The Jewish philosophers and mystics of the Middle Ages developed systematic conceptions of God, speculating specifically on God’s existence and unity.
In all their thinking, the Jewish philosophers of the Middle Ages were greatly influenced by the Arabic thinkers of their time, who themselves were influenced by Greek systems of thought, particularly Aristotelianism and Neoplatonism. These Arabic thinkers proposed proofs for the existence of God, and the medieval Jewish philosophers proposed similar proofs.
Saadiah Gaon (882-942) and Bahya ibn Pakudah (1040-1080) both presented versions of the teleological proof. This proof highlights the complex order of the world and stresses how unlikely it would be for such a perfect world to have appeared by accident. From this, thinkers like Saadiah and Bahya deduce the existence of a creator.
The cosmological proof for God’s existence was also espoused by Jewish thinkers, including Maimonides (1135-1204), the greatest of the medieval Jewish philosophers. Maimonides focuses on the motion inherent in nature and posits that while every motion requires a mover, it is incomprehensible to keep regressing back in time from motion to motion for eternity. Maimonides suggests that there must be a first mover who is, Himself, unmoved. This unmoved mover is God.
Medieval Jewish thinkers stressed the unity of God, often rejecting compartmentalized descriptions of the deity. Biblical descriptions of God, which characterize God in numerous roles (e.g., creator, liberator, legislator) and with numerous attributes (e.g., “merciful and gracious, slow to anger, and abounding in steadfast love” [Exodus 34:6]) were considered philosophically problematic. When we list attributes of God, we divide the deity into a plurality, implying that, for example, God’s attribute of truth is distinct from God’s attribute of compassion.
Maimonides’ philosophy of negative attributes is the classic solution to this problem. He suggests that we cannot say anything positive about God. Anytime we say something positive like, “God is good,” all we can really mean is “God is not evil.” However, there were Jewish thinkers, including Hasdai Crescas (1370-1430) and Gersonides (1288–1344), who supported the articulation of positive attributes.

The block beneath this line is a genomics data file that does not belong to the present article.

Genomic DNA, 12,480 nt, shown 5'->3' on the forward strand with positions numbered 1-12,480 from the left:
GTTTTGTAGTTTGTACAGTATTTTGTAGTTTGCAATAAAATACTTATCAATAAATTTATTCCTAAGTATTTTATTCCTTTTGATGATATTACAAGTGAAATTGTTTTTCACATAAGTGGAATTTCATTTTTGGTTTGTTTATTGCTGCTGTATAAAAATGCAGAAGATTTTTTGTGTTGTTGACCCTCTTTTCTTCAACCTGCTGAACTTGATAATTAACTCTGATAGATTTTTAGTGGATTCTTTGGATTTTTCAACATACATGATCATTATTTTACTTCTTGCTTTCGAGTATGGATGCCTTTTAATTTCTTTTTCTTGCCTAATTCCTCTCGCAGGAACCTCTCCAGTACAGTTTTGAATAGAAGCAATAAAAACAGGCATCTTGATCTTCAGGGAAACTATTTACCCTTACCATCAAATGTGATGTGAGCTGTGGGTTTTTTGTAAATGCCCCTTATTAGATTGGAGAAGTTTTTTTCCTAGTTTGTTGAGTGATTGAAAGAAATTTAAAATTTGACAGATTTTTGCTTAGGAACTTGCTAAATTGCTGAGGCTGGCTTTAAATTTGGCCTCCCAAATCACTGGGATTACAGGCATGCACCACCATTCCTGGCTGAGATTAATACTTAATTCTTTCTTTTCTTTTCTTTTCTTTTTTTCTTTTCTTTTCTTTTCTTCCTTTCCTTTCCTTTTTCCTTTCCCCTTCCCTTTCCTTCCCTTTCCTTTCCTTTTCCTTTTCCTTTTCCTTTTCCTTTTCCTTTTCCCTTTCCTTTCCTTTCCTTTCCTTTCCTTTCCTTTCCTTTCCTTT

The belief in God’s unity implies a parallel belief in God’s incorporeality, God’s lack of body, because by definition, bodies are made up of many parts. However, the Bible is replete with descriptions of God that suggest that the deity has some form. Most medieval Jewish thinkers responded to this challenge by interpreting these biblical passages metaphorically and stressing that the Bible speaks in the language of humans.
The attempt to create Jewish dogma or official doctrine, is a conspicuous feature of medieval Jewish thought. Maimonides’ thirteen principles of faith is the most prominent list of dogmas. Seven of these doctrines relate to God: God exists, God is one and unique, God is incorporeal, God is eternal, prayer is to be directed to God alone, God knows the thoughts and deeds of humans, and God rewards good and punishes evil.
Though primarily concerned with experiencing God and affecting mystical change in the world, the medieval mystics, the kabbalists, also struggled with making sense of God’s existence and unity. They suggested that there are two aspects of God, God in Himself and God revealed. God in Himself, known as the Ein Sof or the Infinite, is completely hidden from humankind. The Ein Sof has no attributes (and is thus a complete unity), and we cannot describe or comprehend it. However, we can speak about God in terms of His revealed attributes, the ten sefirot. These attributes are fragmented and dynamic. There is disharmony among the sefirot, and the purpose of human existence is to heal this disharmony, thereby perfecting the world, and indeed God Himself. The doctrine of the sefirot received its fullest treatment in the Zohar, the most important work of Jewish mysticism.
The kabbalistic doctrine of God received further elucidation in the teachings of Isaac Luria, the influential 16th-century mystic. Luria’s greatest theological innovation was his explanation of creation, in which he describes how the infinite God contracted into Himself to create space for the world to exist. Luria called this contraction tzimtzum.